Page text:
As lawmakers in the Senate struggled Monday to finalize the $2 trillion COVID-19 economic stimulus package, House Speaker Nancy Pelosi (D-Calif.) announced her own relief plan.
Pelosi said in a March 23 statement that the Senate Republican relief plan “put corporations first, not workers and families,” and announced that her bill, called Take Responsibility for Workers and Families Act, would be unveiled later in the day.
In the Senate, Majority Leader Mitch McConnell (R-Ky.) and several other Republicans angrily accused Democrats of trying to take advantage of the CCP virus crisis to advance their political agenda with unrelated provisions, including ones around renewable energy and vote by mail.
The Epoch Times refers to the novel coronavirus, which originated in Wuhan and causes the disease COVID-19, as the CCP virus because the Chinese Communist Party’s coverup and mismanagement of the outbreak fueled its spread throughout China and across the world.
Insisting that COVID-19 relief funds “must protect […] workers’ wages and benefits—not CEO pay, stock buybacks or layoffs,” Pelosi said the House Democrat bill would strengthen unemployment insurance and occupational safety protections, and offer free treatment for COVID-19 patients.
She characterized her bill as one that “takes responsibility for the health, wages, and well-being of America’s workers.”
‘Leftwing Episode of Supermarket Sweep’
McConnell defended the GOP proposal as a “compromise package” and alleged the Democrats were trying to pad the relief package with what he called a “Democratic wish list” and a “leftwing episode of Supermarket Sweep,” ABC reports.
McConnell cited examples like imposing new emission standards for airlines and handing out tax credits for solar energy.
Rachel Bovard, senior director of policy at the Conservative Partnership Institute, shared what she indicated were fragments of Pelosi’s bill. One part talks about the value of collective bargaining for federal employees, while another requires airlines to fully offset their carbon emissions.
“You know what families who can’t work and are struggling to make rent really care about? Being able to look up greenhouse gas emissions from the flights they can’t afford to book,” Bovard needled in a tweet that cited Section 706 of the bill, about “improving consumer information regarding release of greenhouse gases from flights.”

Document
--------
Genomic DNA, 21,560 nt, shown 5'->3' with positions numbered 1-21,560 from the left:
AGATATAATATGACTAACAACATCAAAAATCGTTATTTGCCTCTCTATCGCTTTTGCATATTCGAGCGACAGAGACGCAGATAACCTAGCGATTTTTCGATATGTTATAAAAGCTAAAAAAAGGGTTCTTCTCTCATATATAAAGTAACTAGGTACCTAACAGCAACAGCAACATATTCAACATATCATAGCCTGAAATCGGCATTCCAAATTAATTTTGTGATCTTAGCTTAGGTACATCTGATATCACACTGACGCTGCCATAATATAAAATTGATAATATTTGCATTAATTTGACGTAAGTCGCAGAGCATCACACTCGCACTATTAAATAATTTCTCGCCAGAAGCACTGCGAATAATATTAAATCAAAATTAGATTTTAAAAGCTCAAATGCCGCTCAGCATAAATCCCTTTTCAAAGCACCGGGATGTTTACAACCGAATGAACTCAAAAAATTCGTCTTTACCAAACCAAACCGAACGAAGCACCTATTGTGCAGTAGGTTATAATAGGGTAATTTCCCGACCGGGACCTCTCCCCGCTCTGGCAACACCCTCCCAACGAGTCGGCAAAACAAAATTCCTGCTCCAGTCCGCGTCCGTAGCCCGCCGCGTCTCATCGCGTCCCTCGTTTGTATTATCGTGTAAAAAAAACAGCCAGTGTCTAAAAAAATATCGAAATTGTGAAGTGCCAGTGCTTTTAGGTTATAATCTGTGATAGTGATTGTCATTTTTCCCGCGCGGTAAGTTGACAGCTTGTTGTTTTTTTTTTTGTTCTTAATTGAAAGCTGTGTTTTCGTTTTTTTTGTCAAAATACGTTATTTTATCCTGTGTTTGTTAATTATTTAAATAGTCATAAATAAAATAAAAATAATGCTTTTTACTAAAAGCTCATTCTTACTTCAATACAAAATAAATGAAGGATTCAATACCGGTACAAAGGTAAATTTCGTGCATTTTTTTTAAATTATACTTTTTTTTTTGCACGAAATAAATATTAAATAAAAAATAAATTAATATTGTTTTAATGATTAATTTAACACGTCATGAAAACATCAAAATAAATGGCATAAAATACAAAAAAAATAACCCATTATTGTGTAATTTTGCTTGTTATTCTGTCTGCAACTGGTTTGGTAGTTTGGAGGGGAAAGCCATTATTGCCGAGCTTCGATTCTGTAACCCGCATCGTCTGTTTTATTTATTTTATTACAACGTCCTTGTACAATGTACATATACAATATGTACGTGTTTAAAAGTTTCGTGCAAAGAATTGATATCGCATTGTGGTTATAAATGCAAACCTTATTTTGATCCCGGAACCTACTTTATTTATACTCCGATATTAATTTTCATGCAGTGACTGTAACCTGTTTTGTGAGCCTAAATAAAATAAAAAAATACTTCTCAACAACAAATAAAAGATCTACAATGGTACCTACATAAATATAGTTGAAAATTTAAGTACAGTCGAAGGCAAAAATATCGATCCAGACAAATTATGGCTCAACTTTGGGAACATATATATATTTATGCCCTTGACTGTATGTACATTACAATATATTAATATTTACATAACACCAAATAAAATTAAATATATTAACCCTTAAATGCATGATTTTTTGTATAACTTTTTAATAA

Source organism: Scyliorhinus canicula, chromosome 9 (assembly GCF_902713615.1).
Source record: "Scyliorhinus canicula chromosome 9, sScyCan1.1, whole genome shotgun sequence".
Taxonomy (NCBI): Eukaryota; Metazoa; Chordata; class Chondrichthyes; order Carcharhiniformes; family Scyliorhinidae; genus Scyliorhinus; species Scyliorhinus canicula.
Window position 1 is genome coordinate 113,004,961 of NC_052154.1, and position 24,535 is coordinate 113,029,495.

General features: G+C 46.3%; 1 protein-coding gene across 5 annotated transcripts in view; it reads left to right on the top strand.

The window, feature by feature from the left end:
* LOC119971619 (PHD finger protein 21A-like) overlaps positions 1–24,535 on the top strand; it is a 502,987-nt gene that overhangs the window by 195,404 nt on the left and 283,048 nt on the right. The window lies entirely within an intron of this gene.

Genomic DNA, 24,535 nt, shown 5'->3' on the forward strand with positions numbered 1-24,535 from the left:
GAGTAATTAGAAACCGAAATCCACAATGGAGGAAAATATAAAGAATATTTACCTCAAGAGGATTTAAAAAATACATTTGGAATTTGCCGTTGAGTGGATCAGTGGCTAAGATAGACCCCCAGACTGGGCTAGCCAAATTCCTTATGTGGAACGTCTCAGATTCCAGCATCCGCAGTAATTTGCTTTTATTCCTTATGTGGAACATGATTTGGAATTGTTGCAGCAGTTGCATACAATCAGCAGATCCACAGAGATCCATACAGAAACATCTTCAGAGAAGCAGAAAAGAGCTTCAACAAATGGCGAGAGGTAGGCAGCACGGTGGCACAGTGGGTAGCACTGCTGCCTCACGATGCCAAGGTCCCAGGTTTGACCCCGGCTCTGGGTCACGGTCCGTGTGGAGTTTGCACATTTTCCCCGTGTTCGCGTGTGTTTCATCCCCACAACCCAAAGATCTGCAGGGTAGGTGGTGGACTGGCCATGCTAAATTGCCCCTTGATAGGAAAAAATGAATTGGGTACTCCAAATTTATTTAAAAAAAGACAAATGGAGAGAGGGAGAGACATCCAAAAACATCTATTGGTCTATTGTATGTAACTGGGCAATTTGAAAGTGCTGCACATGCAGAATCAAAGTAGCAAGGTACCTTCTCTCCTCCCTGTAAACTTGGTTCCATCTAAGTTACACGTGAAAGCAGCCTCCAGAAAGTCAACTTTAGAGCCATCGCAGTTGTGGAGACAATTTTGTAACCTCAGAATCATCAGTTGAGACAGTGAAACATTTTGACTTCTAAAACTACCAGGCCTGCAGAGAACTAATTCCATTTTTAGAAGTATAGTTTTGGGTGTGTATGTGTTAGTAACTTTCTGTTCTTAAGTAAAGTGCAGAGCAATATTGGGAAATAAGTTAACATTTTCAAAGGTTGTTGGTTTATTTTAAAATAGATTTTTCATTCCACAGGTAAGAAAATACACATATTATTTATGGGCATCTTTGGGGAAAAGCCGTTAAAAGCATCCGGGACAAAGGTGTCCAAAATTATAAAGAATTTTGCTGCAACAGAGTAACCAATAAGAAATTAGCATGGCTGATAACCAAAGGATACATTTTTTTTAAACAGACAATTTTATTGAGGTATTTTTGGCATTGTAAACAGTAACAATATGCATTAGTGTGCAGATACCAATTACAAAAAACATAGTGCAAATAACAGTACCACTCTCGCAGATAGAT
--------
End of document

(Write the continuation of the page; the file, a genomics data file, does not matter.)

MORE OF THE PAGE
McConnell said the Senate, which is controlled by the Republicans, would hold another procedural vote on the package after it fell short on Sunday.
Senate Minority Leader Chuck Schumer (D-N.Y.) suggested the vote would again fall short unless the measure included more guardrails to avoid misuse of the $500 billion earmarked to help struggling industries.
Schumer said the bill has moved in favor of the Democrats with regard to unemployment insurance, ABC reports, but complained that it “still includes something most Americans don’t want to see: large corporate bailouts with almost no strings attached.”
McConnell accused Democrats of “filibustering the bipartisan bill they helped write.”
“This is the moment to debate new regulations that have nothing whatsoever to do whatsoever with this crisis? That’s what they’re up to over there,” McConnell said, ABC reports. “Democrats won’t let us fund hospitals or save small businesses unless they get to dust off the Green New Deal.”
“They ought to be embarrassed,” he said.
“I’ve never been more frustrated with my Democrat colleagues,” said Sen. John Thune (R-S.D). “Not only are they blocking vital relief, walking back on good-faith bipartisan negotiations, and stalling Senate action—they’re intentionally misleading the American people. Let’s get it straight.”
Later on Monday, the Senate didn’t advance the relief package for the second time in two days.
Senators voted 49-46 and fell short of the three-fifths support that is necessary to debate the plan. The negotiations will continue between Democrats and Republicans, said Schumer.
Earlier, both sides said they were close to an agreement on the massive bill, which Treasury Secretary Steven Mnuchin said carried a $2 trillion price tag.
“I think we’re very close. We need to get this deal done today,” Mnuchin told CNBC’s Jim Cramer on Monday, adding that while existing funds had already been deployed to soften the blow of the virus, “we need Congress to approve additional funds today.”
As top administration officials and congressional leaders struggled Monday to finalize the economic rescue package, the virus crisis deepened.
“I didn’t expect to be starting off my week with such a dire message for America,” Surgeon General Jerome Adams said on CBS This Morning, as he warned the numbers will get worse this week. “Things are going to get worse before they get better. We really need everyone to understand this … and lean into what they can do to flatten the curve.”
According to data collected by Johns Hopkins University, as of Monday afternoon, there were 41,511 confirmed COVID-19 infections in the United States and 499 deaths.
Reuters contributed to this report.